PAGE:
A 4-year-old girl twirled and jumped in what is normally a parking lot to the music of Monko, telling her mother it was her favorite band.
Monko, named after its singer-songwriter-guitarist Kevin Monko, was playing under an awning at the east end of the weekend Collingswood Farmers Market, hard by the elevated tracks of the commuter train from the New Jersey town of Collingswood to Philadelphia, about 6 miles away.
Monko, 58, is a commercial photographer who just happens to love putting bands together. This one has a bass player, a mandolin man, a drummer and himself.
“When I am playing music, I can’t get much happier,” Monko said. “All of the people who play with me are better than me. I am lucky enough to get people to play with me in a variety of bands and we go play in different places, make a little money, and just have a lot of fun.”
Monko is just one of many baby boomers who, near or at retirement age, are trying to recapture their musical youth; if not exactly expecting Taylor Swiftian riches, they are at least hoping for modest remuneration and a place in the lights.
“Boomers have been imagining life stages since they were born,” said Emilio Pardo, president of an AARP division called Life Reimagined. “They always want to embrace what they feel is their calling. It is no surprise that as they have gotten older, they have reached out to their musical pasts.”
There was a time, in his 20s, when Monko worked a variable schedule in restaurants, when he thought he might be lucky enough to not just make a little side cash, as he does now, but maybe make a real living playing music. Then life, as it so often does, intruded, and he started on a different career path, got married, had a couple of children and moved to the suburbs and away from the music scene.
It did not quite gnaw at him, but the thought of playing remained with him. Little by little, mandolin players and trombonists came into his life again, if more in his spare time than before. Since then, he has released a CD of his quirky semi-rock music, and he plays at farmers markets and coffeehouses and the occasional party.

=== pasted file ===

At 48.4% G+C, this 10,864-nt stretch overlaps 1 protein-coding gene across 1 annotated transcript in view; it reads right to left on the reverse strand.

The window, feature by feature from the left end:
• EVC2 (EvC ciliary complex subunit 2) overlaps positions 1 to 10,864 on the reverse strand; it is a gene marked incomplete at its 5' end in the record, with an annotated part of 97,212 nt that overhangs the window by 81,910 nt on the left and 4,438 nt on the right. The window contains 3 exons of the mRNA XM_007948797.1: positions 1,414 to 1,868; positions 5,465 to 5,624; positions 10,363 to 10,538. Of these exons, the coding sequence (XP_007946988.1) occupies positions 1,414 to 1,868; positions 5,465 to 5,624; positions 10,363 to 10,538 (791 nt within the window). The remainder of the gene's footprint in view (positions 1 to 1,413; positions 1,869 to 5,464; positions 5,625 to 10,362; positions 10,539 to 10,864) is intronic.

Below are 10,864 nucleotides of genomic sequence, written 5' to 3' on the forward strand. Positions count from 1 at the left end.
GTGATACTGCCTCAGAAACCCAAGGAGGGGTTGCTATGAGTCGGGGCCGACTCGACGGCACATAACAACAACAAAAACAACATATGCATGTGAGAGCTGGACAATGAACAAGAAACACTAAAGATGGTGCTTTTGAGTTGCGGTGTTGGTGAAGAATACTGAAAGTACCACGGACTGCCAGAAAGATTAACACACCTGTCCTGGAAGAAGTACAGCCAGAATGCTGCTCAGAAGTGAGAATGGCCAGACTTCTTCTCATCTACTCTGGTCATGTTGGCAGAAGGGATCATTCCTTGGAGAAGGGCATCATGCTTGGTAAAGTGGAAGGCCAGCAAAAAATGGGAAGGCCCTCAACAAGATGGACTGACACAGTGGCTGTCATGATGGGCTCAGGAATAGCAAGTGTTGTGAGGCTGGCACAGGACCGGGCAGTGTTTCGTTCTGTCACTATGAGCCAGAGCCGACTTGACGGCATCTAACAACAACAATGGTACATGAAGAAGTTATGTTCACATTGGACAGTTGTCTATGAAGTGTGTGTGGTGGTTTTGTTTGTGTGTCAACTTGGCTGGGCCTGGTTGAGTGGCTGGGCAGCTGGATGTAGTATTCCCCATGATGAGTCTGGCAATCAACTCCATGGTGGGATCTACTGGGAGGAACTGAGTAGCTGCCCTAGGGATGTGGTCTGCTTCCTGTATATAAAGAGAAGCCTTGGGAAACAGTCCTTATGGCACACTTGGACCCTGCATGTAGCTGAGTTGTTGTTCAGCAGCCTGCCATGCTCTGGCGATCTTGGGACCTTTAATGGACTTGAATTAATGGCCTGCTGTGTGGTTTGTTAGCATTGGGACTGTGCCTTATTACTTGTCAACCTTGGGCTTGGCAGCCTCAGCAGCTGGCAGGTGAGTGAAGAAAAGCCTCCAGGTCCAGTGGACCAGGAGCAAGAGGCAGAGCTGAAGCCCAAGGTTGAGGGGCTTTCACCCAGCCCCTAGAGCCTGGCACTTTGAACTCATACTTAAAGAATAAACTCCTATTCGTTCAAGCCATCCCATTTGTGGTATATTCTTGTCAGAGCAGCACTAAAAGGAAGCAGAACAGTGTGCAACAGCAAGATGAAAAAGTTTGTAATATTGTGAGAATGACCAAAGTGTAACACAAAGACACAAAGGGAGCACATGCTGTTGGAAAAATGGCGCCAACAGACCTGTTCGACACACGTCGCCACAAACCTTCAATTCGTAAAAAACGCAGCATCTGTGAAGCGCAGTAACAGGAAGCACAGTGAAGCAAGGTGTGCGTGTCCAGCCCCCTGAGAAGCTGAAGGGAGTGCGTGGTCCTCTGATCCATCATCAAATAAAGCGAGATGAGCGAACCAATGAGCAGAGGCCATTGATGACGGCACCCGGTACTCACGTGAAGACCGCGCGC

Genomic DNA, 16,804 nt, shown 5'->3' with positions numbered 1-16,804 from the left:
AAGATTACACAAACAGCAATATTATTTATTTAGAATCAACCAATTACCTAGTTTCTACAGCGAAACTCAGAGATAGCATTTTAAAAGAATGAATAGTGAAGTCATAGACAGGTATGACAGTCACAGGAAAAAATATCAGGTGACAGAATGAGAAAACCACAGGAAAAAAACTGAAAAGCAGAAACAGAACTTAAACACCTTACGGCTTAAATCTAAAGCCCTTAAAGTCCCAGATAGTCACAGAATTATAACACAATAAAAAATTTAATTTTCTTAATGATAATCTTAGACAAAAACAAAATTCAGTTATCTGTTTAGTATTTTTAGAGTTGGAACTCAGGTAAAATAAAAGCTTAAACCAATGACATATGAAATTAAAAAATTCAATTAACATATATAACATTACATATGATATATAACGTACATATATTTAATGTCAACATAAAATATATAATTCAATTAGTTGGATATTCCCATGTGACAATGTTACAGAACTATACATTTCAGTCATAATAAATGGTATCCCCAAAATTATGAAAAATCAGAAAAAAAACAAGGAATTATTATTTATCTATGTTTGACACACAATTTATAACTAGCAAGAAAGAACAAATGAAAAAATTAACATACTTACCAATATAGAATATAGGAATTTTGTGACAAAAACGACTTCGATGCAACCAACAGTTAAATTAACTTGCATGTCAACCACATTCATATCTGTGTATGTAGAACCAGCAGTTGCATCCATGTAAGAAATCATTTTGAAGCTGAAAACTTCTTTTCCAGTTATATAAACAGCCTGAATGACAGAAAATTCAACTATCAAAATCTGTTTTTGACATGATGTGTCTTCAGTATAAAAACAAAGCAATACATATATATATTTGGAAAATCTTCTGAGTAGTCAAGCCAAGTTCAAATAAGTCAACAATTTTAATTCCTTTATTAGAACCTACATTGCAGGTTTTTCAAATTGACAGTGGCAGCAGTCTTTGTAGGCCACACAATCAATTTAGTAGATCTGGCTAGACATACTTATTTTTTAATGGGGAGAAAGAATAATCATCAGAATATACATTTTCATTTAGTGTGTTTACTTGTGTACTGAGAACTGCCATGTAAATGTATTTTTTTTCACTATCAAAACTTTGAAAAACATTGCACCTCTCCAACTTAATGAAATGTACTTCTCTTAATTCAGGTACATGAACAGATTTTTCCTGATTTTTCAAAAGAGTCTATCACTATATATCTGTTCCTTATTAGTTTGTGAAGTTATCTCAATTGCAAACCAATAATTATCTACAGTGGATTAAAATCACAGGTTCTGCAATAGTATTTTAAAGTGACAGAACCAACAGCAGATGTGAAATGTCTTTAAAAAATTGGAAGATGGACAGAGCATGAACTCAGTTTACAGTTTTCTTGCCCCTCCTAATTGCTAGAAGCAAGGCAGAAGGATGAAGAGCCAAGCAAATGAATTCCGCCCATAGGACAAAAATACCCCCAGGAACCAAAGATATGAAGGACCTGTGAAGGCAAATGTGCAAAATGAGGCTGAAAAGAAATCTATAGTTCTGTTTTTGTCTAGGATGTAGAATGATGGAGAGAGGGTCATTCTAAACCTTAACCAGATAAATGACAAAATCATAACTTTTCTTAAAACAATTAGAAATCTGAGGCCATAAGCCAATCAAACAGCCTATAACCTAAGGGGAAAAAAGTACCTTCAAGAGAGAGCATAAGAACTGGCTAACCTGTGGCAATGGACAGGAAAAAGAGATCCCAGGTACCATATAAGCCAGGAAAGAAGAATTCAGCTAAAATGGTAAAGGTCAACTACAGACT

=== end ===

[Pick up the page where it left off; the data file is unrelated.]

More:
Paul Stiegler, 63, was an enthusiastic member of a campus a cappella group at Carleton College in Minnesota in the early 1970s, and he once even competed in a hollering contest in the Great Smoky Mountains. He never really thought of basing a career on his vocal prowess, though, and became an emergency-room doctor and medical clinic owner.
He took some vocal lessons in the 1990s and played parts in community musical theater, but in 2007, Craig Kaemmer, an old friend from Carleton, sent him a CD he had made.
“I talked to him on the phone for two hours and got hooked,” said Stiegler, who then took time off work to go to Nashville to take songwriting classes.
By 2013, he had a CD of his own, a cross between country and soft rock. He performs when he can, mostly around Madison, Wis., where he now lives, and gets support from a songwriting association he found online and from a Nashville-based mentor.
“That is another difference between the generation before and now, in regards to music or anything like that,” said Pardo of AARP. “You can go online and find someone who has done it, or is trying to do it. There is a support in social media, at the least, and you can connect with others in a way your parents couldn’t.”
Sometimes the return to music later in life is fortuitous.
Soon after Roberta Foster, 60, of Whippany, N.J., retired from teaching four years ago, her husband, Allen, also 60, bought her a ukulele for Valentine’s Day.
“I said, ‘Where is my jewelry? Where is my chocolate?’ ” Foster said.
Her husband was a good amateur guitarist and he thought a ukulele, which is a little smaller and easier to pluck, would be a good starter instrument for her retirement.
Foster gave it a try and ended up loving it. She found there was a ukulele jam in nearby Morristown the first Wednesday of every month. Now she and her husband play as a ukulele-guitar duo at nearby clubs, nursing homes and parties as the Long and Short of It, because he is 6-foot-4 and she is 5-foot-4. She has also done some recording.
“One day I was an elementary schoolteacher and now I am a professional musician,” she said. “All because my husband was smart enough to give me this crazy ukulele.”
Pardo of AARP said that because music gives joy – even when it is not the Beatles or Beyoncé – it is a perfect baby boomer later-in-life vocation.
“It is wonderful to embrace your calling,” he said. “Boomers are ripe for this and it’s just a case of being unafraid to give it a shot.”